Rideout v. CASHCALL, Inc.

Filing 30

ORDER denying 6 Motion to Dismiss, Signed by Judge Richard F. Boulware, II on 3/7/2018. (Copies have been distributed pursuant to the NEF - JM)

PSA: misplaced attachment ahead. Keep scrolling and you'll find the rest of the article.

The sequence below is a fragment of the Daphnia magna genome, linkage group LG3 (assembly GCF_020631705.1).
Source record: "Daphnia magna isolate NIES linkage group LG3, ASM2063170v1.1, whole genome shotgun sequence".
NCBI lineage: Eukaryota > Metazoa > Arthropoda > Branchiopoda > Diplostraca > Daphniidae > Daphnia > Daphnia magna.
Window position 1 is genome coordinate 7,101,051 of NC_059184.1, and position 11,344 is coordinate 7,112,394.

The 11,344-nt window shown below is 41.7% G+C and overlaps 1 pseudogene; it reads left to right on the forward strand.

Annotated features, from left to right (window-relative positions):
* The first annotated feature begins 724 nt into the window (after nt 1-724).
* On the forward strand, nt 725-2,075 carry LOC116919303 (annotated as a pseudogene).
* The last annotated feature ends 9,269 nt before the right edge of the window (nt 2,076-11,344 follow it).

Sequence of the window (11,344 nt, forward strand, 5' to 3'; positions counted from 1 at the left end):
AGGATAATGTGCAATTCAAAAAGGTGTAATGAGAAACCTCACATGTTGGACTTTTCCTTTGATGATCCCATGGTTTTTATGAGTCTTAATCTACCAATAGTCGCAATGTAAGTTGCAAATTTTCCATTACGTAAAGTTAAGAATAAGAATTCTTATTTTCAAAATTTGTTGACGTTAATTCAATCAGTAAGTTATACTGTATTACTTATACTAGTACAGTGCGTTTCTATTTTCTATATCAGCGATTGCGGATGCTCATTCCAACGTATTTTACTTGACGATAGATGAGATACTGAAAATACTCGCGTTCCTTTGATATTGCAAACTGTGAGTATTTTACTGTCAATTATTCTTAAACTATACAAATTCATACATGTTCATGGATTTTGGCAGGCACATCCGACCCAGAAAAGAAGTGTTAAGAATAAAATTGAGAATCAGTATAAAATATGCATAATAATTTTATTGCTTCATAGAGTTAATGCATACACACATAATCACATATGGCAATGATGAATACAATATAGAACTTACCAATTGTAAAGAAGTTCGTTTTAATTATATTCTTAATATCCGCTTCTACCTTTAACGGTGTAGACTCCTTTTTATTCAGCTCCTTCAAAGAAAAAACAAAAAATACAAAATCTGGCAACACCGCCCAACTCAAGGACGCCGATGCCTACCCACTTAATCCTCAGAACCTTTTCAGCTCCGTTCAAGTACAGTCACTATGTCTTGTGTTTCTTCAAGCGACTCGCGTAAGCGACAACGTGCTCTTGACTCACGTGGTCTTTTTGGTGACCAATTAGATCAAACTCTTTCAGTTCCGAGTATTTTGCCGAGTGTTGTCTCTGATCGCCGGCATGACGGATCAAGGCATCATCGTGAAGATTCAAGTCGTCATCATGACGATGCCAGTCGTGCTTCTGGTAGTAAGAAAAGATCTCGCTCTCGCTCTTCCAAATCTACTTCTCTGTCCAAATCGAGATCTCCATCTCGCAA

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1 2 3 4 UNITED STATES DISTRICT COURT 5 DISTRICT OF NEVADA 6 *** 7 KEVIN RIDEOUT, 8 9 10 Case No. 2:16-cv-02817-RFB-VCF Plaintiff, v. CASHCALL, INC., 11 ORDER Defendant’s Motion to Dismiss, or, in the Alternative, Motion for Stay and to Compel Arbitration Defendant. 12 13 I. INTRODUCTION 14 Before the Court is Defendant CashCall, Inc. (“Defendant” or “CashCall”)’s Motion to 15 Dismiss, or, in the Alternative, Motion to Stay and to Compel Arbitration. (ECF No. 6). For the 16 reasons stated below, the Court DENIES Defendant’s Motion. 17 18 II. 19 Plaintiff Kevin Rideout (“Rideout” or “Plaintiff”) filed a Complaint with Jury Demand 20 against Defendant on December 7, 2016. (ECF No. 1). Plaintiff alleges violations of Nevada 21 Revised Statues Chapter 604A.010 et seq. (“NRS 604A”), which incorporates the Fair Debt 22 Collection Practices Act, 15 U.S.C. §§ 1692a to 1692j (“FDCPA”), as well as negligent and 23 knowing and/or willful violations of the Telephone Consumer Protection Act, 47 U.S.C. § 227 et 24 seq. (“TCPA”). CashCall filed the instant Motion to Dismiss, or alternatively, Motion to Stay and 25 Compel Arbitration, on February 3, 2017. (ECF No. 6). On February 8, 2017, Plaintiff filed his 26 Response. (ECF No. 8). Defendant filed its Reply to Plaintiff’s Response on February 27, 2017. 27 (ECF No. 14). Magistrate Judge Cam Ferenbach entered a Scheduling Order on October 30, 2017. 28 BACKGROUND 1 (ECF No. 25). Discovery was stayed pending the Court’s order on the instant motion. (ECF No. 2 28). 3 On August 30, 2017, the Court held a hearing on the Defendant’s Motion. The Court 4 ordered the parties to submit supplemental briefing on the issue of whether the Court, if it decided 5 that the disputed arbitration clause was enforceable, had the authority to require the arbitrator to 6 apply federal law. Both Plaintiff and Defendant submitted their Supplemental Briefs on September 7 6, 2017. (ECF Nos. 20, 21). 8 9 10 III. FACTUAL ALLEGATIONS a. CashCall’s Debt Collection Practices 11 The following factual allegations are taken from Plaintiff’s Complaint. Plaintiff obtained a 12 high interest loan with CashCall in the amount of $2500 (“the Debt”) and dutifully maintained 13 payments on the Debt. Plaintiff ultimately repaid over $10,000 in interest and principal payments 14 on the Debt. After repaying the Debt, a representative at CashCall informed Plaintiff that the Debt 15 was paid in full and he owed no further obligations to CashCall. 16 However, in September 2015, CashCall began to call Plaintiff to collect payment on the 17 Debt. During the collection phone calls, CashCall informed Plaintiff that the Debt was in default 18 and demanded payment. CashCall also called Plaintiff’s wife and children to collect payment on 19 the Debt. CashCall called Plaintiff, his wife, and his children regularly and multiple times per day 20 on a daily basis. CashCall called Plaintiff from various numbers, including but not limited to: 1- 21 844-302-2274; 1-267-885-2219 and 1-626-389-3322. CashCall called Plaintiff’s cellular phone 22 ending “9116” and landline ending “8785”. CashCall also called Plaintiff before 9:00 a.m. PST 23 and after 9:00 PM on numerous occasions to collect the Debt. 24 CashCall continued to call Plaintiff, Plaintiff’s wife and Plaintiff’s children despite 25 Plaintiff disputing he owed any further payments on the Debt, informing CashCall that he repaid 26 the Debt in full, and requesting that the calls cease. However, CashCall disregarded Plaintiff’s 27 requests and continued to call Plaintiff on his cellular phone and landline regularly to collect the 28 Debt. CashCall also continued to call Plaintiff’s wife and children to collect the Debt. -2- 1 On several occasions, but no later than in January 2016, during a phone conversation, 2 Plaintiff demanded that CashCall cease contacting him to collect payment on the Debt. However, 3 CashCall continued to place collection calls to Plaintiff and his family members to collect the Debt. 4 Plaintiff alleges that he has suffered and continues to suffer actual damages as a result of 5 CashCall’s unlawful conduct. Further, Plaintiff claims that CashCall’s actions at all times herein 6 were “willful.” As a direct consequence of CashCall’s harassing phone calls, acts, practices and 7 conduct, the Plaintiff suffered and continues to suffer from anger, anxiety, emotional distress, 8 frustration, rage, headaches, an upset stomach, heart palpitations, and has otherwise been totally 9 annoyed by CashCall’s intrusive and illegal collection efforts. Plaintiff has also lost the use of 10 personal and family time while enduring these frustrations. b. The Underlying Loan Agreement 11 12 The following facts are taken from the Motion to Dismiss and attached Exhibits. Plaintiff 13 borrowed $2500 from Western Sky Financial, LLC (“Western Sky”), an internet loan provider. 1 14 To obtain the loan, Plaintiff signed the Western Sky Consumer Loan Agreement (“Loan 15 Agreement”). (ECF No. 6-1 at 5-10). The Loan Agreement contains what Defendant describes as 16 an “explicit, reader-friendly, and extensive arbitration clause.” (ECF No. 6 at 2). The Court 17 incorporates by reference the Loan Agreement. Relevant provisions from the Loan Agreement are 18 set forth below: 19 • 20 21 • 22 23 • 24 25 26 “Unless you exercise your right to opt-out of arbitration in the manner described below, any dispute you have with Western Sky or anyone else under this loan agreement will be resolved by binding arbitration.” (ECF No. 6-1 at 7). “You agree that any Dispute, except as provided below, will be resolved by Arbitration, which shall be conducted by the Cheyenne River Sioux Tribal Nation by an authorized representative in accordance with its consumer dispute rules and the terms of this Agreement.” (ECF No. 6-1 at 8.) Arbitration is a means of having an independent third party resolve a Dispute. A ‘Dispute’ is any controversy or claim between you [the Borrower] and Western Sky or the holder or servicer of the Note. The term Dispute is to be given its broadest possible meaning . . . . A Dispute includes, by way of example and without limitation, any claim based upon marketing or solicitations to obtain the loan and 27 28 1 The Loan Agreement states that the amount financed to Plaintiff was $2,525.00. (ECF No. 6-1 at 5). -3- 1 2 3 • 4 5 6 7 8 9 • 10 11 12 • 13 14 15 16 17 18 19 the handling of or servicing of [the Borrower’s] account . . . . For purposes of this Arbitration agreement, the term ‘the holder’ shall include Western Sky or the thencurrent note holder’s employees, officers, directors, attorneys, affiliated companies, predecessors, and assigns, as well as any marketing, servicing, and collection representatives and agents.” (ECF No. 6-1 at 8). “Regardless of who demands arbitration, you shall have the right to select any of the following arbitration organizations to administer the arbitration: the American Arbitration Association [,] . . . JAMS [,]. . . or an arbitration organization agreed upon by you and the other parties to the Dispute. The arbitration will be governed by the chosen arbitration organization’s rules and procedures applicable to consumer disputes, to the extent that those rules and procedures do not contradict either the law of the Cheyenne River Sioux Tribe or the express terms of this Agreement to Arbitrate, including the limitations on the Arbitrator below.” (ECF No. 6-1 at 8). “THIS ARBITRATION PROVISION IS MADE PURSUANT TO A TRANSACTION INVOLVING THE INDIAN COMMERCE CLAUSE OF THE CONSTITUTION OF THE UNITED STATES OF AMERICA, AND SHALL BE GOVERNED BY THE LAW OF THE CHEYENNE RIVER SIOUX TRIBE. The arbitrator will apply the laws of the Cheyenne River Sioux Tribal Nation and the terms of this Agreement.” (ECF No. 6-1 at 9). “In the event you opt out of Arbitration, any disputes hereunder shall nonetheless be governed under the laws of the Cheyenne River Sioux Tribal Nation.” (ECF No. 6-1 at 9). On August 18, 2012, Western Sky sold its interest in Plaintiff’s loan to WS Funding, LLC, a wholly-owned subsidiary of CashCall. Following the sale, CashCall sent Plaintiff a Notice of Assignment, Sale or Transfer of Servicing Rights, in which CashCall notified Plaintiff that Western Sky sold his loan to WS Funding and that CashCall would service the loan. (ECF No. 61 at 12). 20 21 22 23 24 25 26 27 28 IV. LEGAL STANDARD a. Enforcement of Arbitration Clauses i. Federal Law The Federal Arbitration Act (“FAA”) provides that a “written provision in . . . a contract evidencing a transaction involving commerce to settle by arbitration a controversy thereafter arising . . . shall be valid, irrevocable, and enforceable, save upon such grounds as exist at law or in equity for the revocation of any contract.” 9 U.S.C. § 2. The FAA provides two methods for enforcing arbitration: (1) an order compelling arbitration of a dispute; and (2) a stay of pending -4- 1 litigation raising a dispute referable to arbitration. 9 U.S.C §§ 3, 4. 2 “By its terms, the Act leaves no place for the exercise of discretion by a district court, but 3 instead mandates that district courts shall direct the parties to proceed to arbitration on issues as to 4 which an arbitration agreement has been signed.” Dean Witter Reynolds, Inc. v. Byrd, 470 U.S. 5 213, 218 (1985). The FAA limits the district court’s role to determining (1) whether the parties 6 agreed to arbitrate, and, if so, (2) whether the scope of that agreement to arbitrate encompasses the 7 claims at issue. Nguyen v. Barnes & Noble Inc., 763 F.3d 1171, 1175 (9th Cir. 2014). “The 8 Arbitration Act establishes that, as a matter of federal law, any doubts concerning the scope of 9 arbitrable issues should be resolved in favor of arbitration . . . .” Moses H. Cone Mem’l Hosp. v. 10 Mercury Const. Corp., 460 U.S. 1, 24-25 (1983). Thus, “[t]he standard for demonstrating 11 arbitrability is not a high one; in fact, a district court has little discretion to deny an arbitration 12 motion, since the Act is phrased in mandatory terms.” Republic of Nicar. v. Std. Fruit Co., 937 13 F.2d 469, 475 (9th Cir. 1991). However, “arbitration is a matter of contract and a party cannot be 14 required to submit to arbitration any dispute which he has not agreed so to submit.” AT & T Techs., 15 Inc. v. Commc’ns Workers of Am., 475 U.S. 643, 648 (1986) (quoting United Steelworkers of 16 Am. v. Warrior & Gulf Nav. Co., 363 U.S. 574, 582 (1960)). 17 The determination of whether a particular issue should be determined by the arbitrator 18 rather than the court is governed by federal law. Chiron Corp. v. Ortho Diagnostic Sys., Inc., 207 19 F.3d 1126, 1130 (9th Cir. 2000). However, when deciding whether the parties agreed to arbitrate 20 a certain matter, courts generally apply ordinary state law principles of contract interpretation. 21 First Options of Chicago, Inc. v. Kaplan, 514 U.S. 938, 944 (1995). 22 Importantly, the Supreme Court has reiterated that arbitration clauses cannot effect a 23 “substantive waiver of federally protected civil rights.” 14 Penn Plaza LLC v. Pyett, 556 U.S. 247, 24 273 (2009). That is because “by agreeing to arbitrate a statutory claim, a party does not forgo the 25 substantive rights afforded by the statute; it only submits to their resolution in an arbitral, rather 26 than a judicial, forum.” Mitsubishi Motors Corp. v. Soler Chrysler-Plymouth, Inc., 473 U.S. 614, 27 628 (1985). 28 -5- 1 Arbitration agreements may be invalidated by generally applicable contract defenses, such 2 as fraud, duress, or unconscionability. Rent-A-Ctr., West, Inc. v. Jackson, 561 U.S. 63, 68 (2010) 3 (citation omitted). Unconscionability, as a generally applicable contract defense, is governed by 4 state law. Ticknor v. Choice Hotels Int’l, Inc., 265 F.3d 931, 939 (9th Cir. 2001). In Ticknor, the 5 Ninth Circuit held that the FAA does not preempt state law governing the unconscionability of 6 adhesion contracts. Id. at 935. When evaluating unconscionability, federal courts must 7 “approximate state law as closely as possible” and be bound by the pronouncements of the state’s 8 highest court. Id. at 939 (citations omitted). “Federal courts sitting in diversity look to the law of 9 the forum state in making a choice of law determination.” Id. at 937 (citation omitted). 10 ii. State Law 11 Although public policy favors enforcing arbitration clauses under Nevada law, courts may 12 invalidate arbitration provisions as unconscionable. D.R. Horton, Inc. v. Green, 96 P.3d 1159, 13 1162 (Nev. 2004). “‘Generally, both procedural and substantive unconscionability must be present 14 in order for a court to exercise its discretion to refuse to enforce a . . . clause as unconscionable.’ 15 However, less evidence of substantive unconscionability is required in cases involving great 16 procedural unconscionability.” Id. (citations omitted). “A clause is procedurally unconscionable 17 when a party lacks a meaningful opportunity to agree to the clause terms either because of unequal 18 bargaining power, as in an adhesion contract, or because the clause and its effects are not readily 19 ascertainable upon a review of the contract. Procedural unconscionability often involves the use 20 of fine print or complicated, incomplete or misleading language that fails to inform a reasonable 21 person of the contractual language’s consequences.” Id. In terms of substantive unconscionability, 22 the Nevada Supreme Court has adopted the formulation of the inquiry used by the Ninth Circuit 23 and explains that “where an arbitration agreement is concerned, the agreement is unconscionable 24 unless the arbitration remedy contains a ‘modicum of bilaterality.’” Id. at 1165 (quoting Ting v. 25 AT&T, 319 F.3d 1126, 1149 (9th Cir.), cert. denied, 540 U.S. 811, 124 S. Ct. 53 (2003)). 26 b. Motion to Dismiss an Arbitrable Action 27 Section 3 of the FAA provides for a stay of legal proceedings whenever the issues in a case 28 are within the reach of an arbitration agreement. 9 U.S.C. § 3. Although the statutory language -6- 1 supports a mandatory stay, the Ninth Circuit has interpreted this provision to allow a district court 2 to dismiss the action. See Sparling v. Hoffman Const. Co., 864 F.2d 635, 638 (9th Cir. 1988). A 3 request for a stay is not mandatory. Martin Marietta Aluminum, Inc. v. Gen. Elec. Co., 586 F.2d 4 143, 147 (9th Cir. 1978). 5 6 V. DISCUSSION 7 a. Unenforceability For Substantive Waiver of Federal Statutory Rights 8 CashCall first argues that when Plaintiff obtained his loan, he agreed to arbitrate any 9 disputes. CashCall contends that, because Plaintiff entered into a contract with Western Sky – 10 namely, the Loan Agreement – and the contract contains an extensive arbitration provision, a 11 valid agreement therefore exists. 12 Plaintiff argues in response that there is no evidence that Plaintiff ever signed, reviewed, 13 or consented to the Loan Agreement. Plaintiff also argues that the Loan Agreement is 14 inadmissible hearsay. However, the Court rejects these arguments, as Plaintiff does not dispute 15 that he obtained the loan from Western Sky – throughout his Complaint, he readily admits that 16 he obtained the Debt and made payments on the Debt. (ECF No. 1 at 3-4). 17 Plaintiff additionally argues that the Loan Agreement should be invalidated as 18 unenforceable and unconscionable, thereby preventing a finding of agreement to arbitrate. He 19 cites two nonbinding circuit court cases in support of his argument – Hayes v. Delbert Services 20 Corporation, 811 F.3d 666 (4th Cir. 2016) and Jackson v. PayDay Financial, LLC, 764 F.3d 765 21 (7th Cir. 2014). 2 In Hayes, a class of plaintiffs who received payday loans from Western Sky 22 sued for violations of the FDCPA and TCPA. The plaintiffs signed loan agreements with 23 Western Sky that included arbitration clauses similar to the one at issue here. Defendant loan 24 servicer, who was assigned the loans at issue, moved to compel arbitration under the FAA. The 25 26 27 28 2 The Third Circuit, since the filing of the parties’ submissions, has also recently held this same arbitration clause to be unenforceable for offering an illusory arbitral forum. MacDonald v. CashCall, Inc., 2018 U.S. App. LEXIS 4795, (3d Cir. Feb. 27, 2018). The Court finds that this would be a separate basis to invalidate the clause in this case for the same reasons noted in MacDonald. Id. at *11-18, but the Court does not reach this analysis since the Court will invalidate the arbitration provisions on other grounds. -7- 1 district court granted the motion. The Fourth Circuit reversed, and found that “[t]his arbitration 2 agreement fails for the fundamental reason that it purports to renounce wholesale the application 3 of any federal law to the plaintiffs’ federal claims.” Hayes, 811 F.3d at 673. 3 “With one hand, the 4 arbitration agreement offers an alternative dispute resolution procedure in which aggrieved 5 persons may bring their claims, and with the other, it proceeds to take those very claims away.” 6 Id. at 673-74. The Fourth Circuit also found that the arbitration agreement’s choice-of-law 7 provisions could not be severed from the rest of the arbitration agreement. The Court cited to a 8 Ninth Circuit case, which held: “It is a well-known principle in contract law that a clause cannot 9 be severed from a contract when it is an integrated part of the contract.” Graham Oil Co. v. 10 ARCO Prod. Co., a Div. of Atl. Richfield Co., 43 F.3d 1244, 1248 (9th Cir. 1994), as amended 11 (Mar. 13, 1995). The flawed provisions could not be severed because “the offending provisions 12 go to the core of the arbitration agreement.” Hayes, 811 F.3d at 676. Further, the Fourth Circuit 13 found that the overall loan agreement was problematic in light of the arbitration agreement, 14 given that neither state nor federal law applied under the terms of the loan agreement. Id. at 673- 15 74. 16 The facts in Jackson are slightly different than in Hayes and the instant case. There, 17 plaintiffs litigated a Western Sky Loan Agreement with arbitration provisions that required all 18 litigation to be conducted by a Cheyenne River Sioux tribal court and arbitrations to be done on 19 the reservation. 764 F.3d at 769. Additionally, plaintiffs asserted state rather than federal causes 20 of action. Id. The Seventh Circuit had previously remanded to the district court to determine 1) 21 whether tribal law was readily available to the public, and 2) whether the Cheyenne River Sioux 22 has an arbitrator and arbitration method actually available to the public. Id. at 770. While 23 evidence was presented to show that tribal law was available to the public, the Court found that 24 other evidence revealed that the arbitration mechanism was “a sham and an illusion” – for 25 example, the arbitrator selected in one case was selected by the owner of Western Sky, and like 26 3 27 28 The Fourth Circuit also noted: “while Western Sky was a tribal-owned entity, [defendant loan servicer] is not.” This Court recognizes that CashCall also appears to not be a tribal-owned entity, and does not dispute this fact in any of its briefing. (See ECF No. 6-1 at 12) (listing CashCall’s address for customer service inquiries and payment processing as located in Anaheim, CA). -8- 1 Western Sky’s owner, was a member of the Cheyenne River Sioux. Id. The Court determined 2 that the loan agreement’s forum selection clause was unreasonable because no such forum 3 existed. The loan agreement provided for arbitration conducted by the Cheyenne River Sioux – 4 but “[t]he Cheyenne River Sioux Tribe ‘does not authorize Arbitration,’ it ‘does not involve 5 itself in the hiring of . . . arbitrator[s],’ and it does not have consumer dispute rules.” Id. at 776 6 (alterations in original) (footnotes omitted). The Court also found the arbitration provision 7 procedurally and substantively unconscionable under Illinois law. Id. at 778. Further, the Seventh 8 Circuit found that exhaustion in tribal court was not required, as defendants had not established a 9 colorable claim of tribal jurisdiction. Id. at 781-86. 10 CashCall argues that the Court is not bound by the Fourth Circuit’s decision in Hayes, but 11 makes no substantive arguments about the case. CashCall additionally attempts to distinguish 12 Jackson, arguing that a different arbitration provision applied in that case, but it does not dispute 13 the Seventh Circuit’s finding that Cheyenne River Sioux law does not have consumer dispute rules 14 or analogous rights for consumers. The Court agrees that the Loan Agreement at issue here 15 purportedly authorizes arbitration before the AAA or JAMS. (ECF No. 6-1 at 8). The Court also 16 notes that, unlike the arbitration provision at issue in Jackson, the arbitration provision here permits 17 Plaintiff to select to arbitrate within 30 miles of his home. (ECF No. 6-1 at 8). However, the Loan 18 Agreement nonetheless states that “[t]he arbitration will be governed by the chosen arbitration 19 organization’s rules and procedures applicable to consumer disputes, to the extent that those rules 20 and procedures do not contradict either the law of the Cheyenne River Sioux Tribe or the express 21 terms of this Agreement to Arbitrate.” (ECF No. 6-1 at 8) (emphasis added). The Loan Agreement 22 continues: “Any arbitration under this Agreement may be conducted either on tribal land or within 23 thirty miles of your residence, at your choice, provided that this accommodation for you shall not 24 be construed in any way (a) as a relinquishment or waiver of the Cheyenne River Sioux Tribe’s 25 sovereign status or immunity, or (b) to allow for the application of any law other than the law of 26 the Cheyenne River Sioux Tribe of Indians to this Agreement.” (ECF No. 6-1 at 8). In a few 27 sections above that language, the Loan Agreement provides: “You [the Borrower] agree that any 28 Dispute, except as provided below, will be resolved by Arbitration, which shall be conducted by -9- 1 the Cheyenne River Sioux Tribal Nation by an authorized representative in accordance with its 2 consumer dispute rules and the terms of this agreement.” (ECF No. 6-1 at 8). The Court thus finds 3 that the Loan Agreement does not by its plain terms permit the application of any law as to 4 permissible claims or the process for resolving disputes for such claims except that of the 5 Cheyenne River Sioux. The Court further finds that CashCall has presented no evidence that such 6 an arbitral forum exists under Cheyenne River Sioux law. See MacDonald, 2018 U.S. App LEXIS 7 4795, at *11-12 (noting lack of such an arbitral forum); Hayes, 811 F.3d 672-73 (accord). 8 The Court agrees with the reasoning of the court in Hayes and finds that the arbitration 9 provisions in the Loan Agreement are unenforceable because the Loan Agreement’s terms effect 10 a waiver of substantive federal statutory rights by requiring that the arbitration apply Cheyenne 11 River Sioux law. The Cheyenne River Sioux Tribal Constitution does not incorporate federal 12 statutes or the rights conferred upon individuals by such statutes. See Cheyenne River Sioux Tribe 13 Constitution 14 consts/PDF/36026282.pdf. CashCall acknowledges that the statutory rights conferred upon the 15 Plaintiff by the TCPA and FDCPA do not exist under Cheyenne River Sioux law and it could not 16 identify analogous rights that would exist. Indeed, the Agreement has chosen the only type of 17 forum—tribal law—that exists in all states that could effect a waiver of federal statutory rights. 18 See generally Plains Commerce Bank v. Long Family Land & Cattle Co., 554 U.S. 316 (2008) 19 (explaining that “tribal sovereignty, it should be remembered, is a sovereignty outside the basic 20 structure of the Constitution.”) (citations omitted). The Court finds, however, that Congress did 21 not intend for the FAA to be used as a means “to waive all of a potential claimant’s federal rights.” 22 Hayes, 811 F.3d at 675. As the Fourth Circuit aptly stated: “A party to an arbitration agreement 23 may of course agree to waive certain rights as part of that agreement. . . . But a party may not 24 underhandedly convert a choice of law clause into a choice of no law clause—it may not flatly and 25 categorically renounce the authority of the federal statutes to which it is and must remain subject.” 26 Id. The Court therefore finds the arbitration provisions in the Loan Agreement unenforceable and 27 contrary to law, as Plaintiff cannot, based upon the facts of this case, waive substantive federal (approved Dec. 27, 1936), https://www.loc.gov/law/help/american-indian- 28 - 10 - 1 rights through a choice of law or forum selection clause. Mitsubishi Motors Corp., 473 U.S. at 2 628. 3 CashCall seeks to overcome this obvious legal impediment by unilaterally “stipulating” in 4 its supplemental submission to the adjudication of these federal statutory rights in an arbitral forum 5 governed by Cheyenne River Sioux law. Such a stipulation is farcical. First, the arbitrator acting 6 under Cheyenne River Sioux law would be under no obligation to follow such a stipulation and 7 actually could not pursuant to the contract which requires the application of Cheyenne River Sioux 8 consumer dispute rules (which do not appear to exist) and law. Second, and more importantly, the 9 Court does not find the clause to be severable as suggested by the proposed stipulation; CashCall 10 11 12 13 14 15 16 cannot unilaterally and retroactively decide what portions of a contract may be enforced. The Court therefore finds the arbitration clause unenforceable because it seeks to effect a prospective waiver of federal statutory rights. b. Unconscionability Under Nevada Law Plaintiff separately contends that the Loan Agreement is procedurally and substantively unconscionable, preventing a finding that the parties agreed to arbitrate. The Court agrees. i. Procedural Unconscionability 17 Plaintiff contends that the Loan Agreement is procedurally unconscionable because it was 18 not possible for him to “ascertain the dispute resolution processes and rules to which he was 19 agreeing” when he signed the Loan Agreement which included the arbitration provisions. 20 CashCall argues that the arbitration provisions were not hidden – rather, they were “set off by a 21 separate heading in bold and all capitals” and there was a clause in close proximity to the signature 22 line. (ECF No. 14 at 9-10). Additionally, CashCall contends that having an opt-out provision 23 supports its position that the arbitration provisions are not procedurally unconscionable. 24 The Court agrees that the arbitration provisions were identified in the Loan Agreement. 25 However, the standard for procedural unconscionability under Nevada law also requires 26 examination of the effect of an arbitration clause (and related provisions) and whether an individual 27 could readily ascertain the effect(s) of the arbitration clause. The Court finds that the effect of the 28 arbitration clause—the elimination of a consumer’s ability to vindicate his federal statutory rights - 11 - 1 and the inapplicability of federal constitutional protections for fairness—could not be readily 2 ascertained by the Plaintiff. The Plaintiff could not have reasonably ascertained and agreed to 3 arbitrate his disputes in a forum that does not offer the fundamental protections for fairness in a 4 judicial or arbitral proceeding. See generally Plains Commerce Bank, 554 U.S. 316 (2008) 5 (explaining that “tribal sovereignty, it should be remembered, is a sovereignty outside the basic 6 structure of the Constitution.”). The Court finds that an average person would not be familiar with 7 unique sovereignty of tribal law in relation to state and federal law. That is to say that the Court 8 finds that an average person untrained in the law would not know that, by agreeing to tribal law as 9 the choice of law, he or she was agreeing to completely abandon all possible federal and state 10 statutory claims (such as those under the TCPA or NRS 604A) and also abandon any federal and 11 state due process protections associated with the adjudication of such rights. 12 The opt-out clause in this case does not alleviate the unconscionability of this contract. 13 Under the Agreement, even if a party opts out of the arbitration provisions, the Loan Agreement 14 explicitly states that any disputes are nonetheless subject to the laws of the Cheyenne River Sioux 15 Tribal Nation. Thus, the opt-out provision does not remedy the problem, because it does not offer 16 a true opportunity to choose to retain the ability to pursue the federal and state statutory rights 17 outside of the limitations of the sovereign law of the Cheyenne River Sioux—where such statutory 18 rights and procedural due process rights do not exist. 19 Again, CashCall’s last minute effort to unilaterally “stipulate” that Plaintiff can continue 20 to pursue his federal statutory claims in arbitration is unavailing. Even if Plaintiff selects an 21 arbitrator from AAA or JAMS, and even if CashCall does not ask the arbitrator to apply Cheyenne 22 Sioux Tribal Nation law, the plain language of the Loan Agreement requires the arbitrator to do 23 so. The arbitration may be done in accordance with federal law and the procedures of the selected 24 arbitration organization, only to the extent neither conflicts with Cheyenne River Sioux Tribal 25 Nation law—which is to say, not at all. (See ECF No. 6-1 at 7) (“You also expressly agree that 26 this Agreement shall be subject to and construed in accordance only with the provisions of the 27 laws of the Cheyenne River Sioux Tribe, and that no United States state or federal law applies to 28 this Agreement.”); (see also ECF No 6-1 at 8) (“The arbitration will be governed by the chosen - 12 - 1 arbitration organization’s rules and procedures applicable to consumer disputes, to the extent that 2 those rules and procedures do not contradict either the law of the Cheyenne River Sioux Tribe or 3 the express terms of this Agreement to Arbitrate . . . .”). The Court finds that this confusing 4 sequence of conflicting phrases in the Agreement is meant to obscure to the consumer the fact that 5 she or he is essentially waiving all of the protections and claims that might be available under 6 federal law. Therefore, the Court finds that the arbitration provisions contained within the Loan 7 Agreement “involve [ ] the use of . . . complicated, incomplete or misleading language that fails to 8 inform a reasonable person of the contractual language’s consequences” and therefore are 9 procedurally unconscionable. D.R. Horton, 96 P.3d at 1162-63. ii. Substantive Unconscionability 10 11 Plaintiff argues that the arbitration provisions are substantively unconscionable because its 12 terms are one-sided and therefore unfair. Plaintiff further argues that there was unequal bargaining 13 power with regard to the choice of law for the overall Loan Agreement, and with regard to the 14 arbitration provisions. 15 CashCall contends that there is no substantive unconscionability for two reasons: 1) 16 because the Loan Agreement provides for arbitration before AAA or JAMS using the rules of those 17 organizations, and 2) because by the terms of the Loan Agreement, CashCall will pay the filing 18 fee and any costs or fees charged by the arbitrator. Additionally, CashCall relies again upon the 19 opt-out clause. 20 As a preliminary matter, the Court finds that, given the severe degree of procedural 21 unconscionability of the Loan Agreement in terms of its conflicting clauses and reliance on 22 obscure law, less evidence of substantive unconscionability is required. D.B. Horton, 96 P.3d at 23 1162. 24 Nonetheless, the Court finds that there is substantive unconscionability and that such would 25 be the case even if there was not significant procedural unconscionability. First, the very nature 26 of the type of loan and its repayment terms reflect the extreme imbalance of bargaining leverage. 27 Plaintiff obtained a loan for $2500 with a high interest rate, and paid over $10,000 in interest and 28 principal payments. Second, the imbalance between the parties is reflected in the fact that the - 13 - 1 terms of the contract were not subject to negotiation. CashCall has repeatedly reiterated that the 2 contract was a standard agreement based upon a previous standard agreement which it had 3 unilaterally modified over time. Third, the imbalance between the parties is reflected in the terms 4 of the contract with respect to enforcement of its provisions. The Loan Agreement’s apparent 5 reliance on Cheyenne River Sioux law—which would, if enforced, provide the Defendant with 6 significant relief from federal and state statutory causes of action and simultaneously strip the 7 Plaintiff of both federal/state statutory remedies and federal procedural protections—further 8 confirms the imbalance of power between the two contracting parties. Therefore, the Court finds 9 that the Loan Agreement and its arbitration provisions are substantively unconscionable. 10 Because the Loan Agreement is both procedurally and substantively unconscionable, the 11 Court finds that there is no valid or enforceable agreement to arbitrate. Based on the analysis 12 above, the Court does not find any compelling reason to dismiss this case. As no valid agreement 13 to arbitrate exists, the Court cannot find that the disputes raised are subject to arbitration. 14 15 VI. 16 Accordingly, Defendant’s Motion to Dismiss, or, in the Alternative, Motion to Stay and to 17 CONCLUSION Compel Arbitration (ECF No. 6) is DENIED. 18 19 DATED this 7th day of March, 2018. 20 21 __________________________________ RICHARD F. BOULWARE, II UNITED STATES DISTRICT JUDGE 22 23 24 25 26 27 28 - 14 -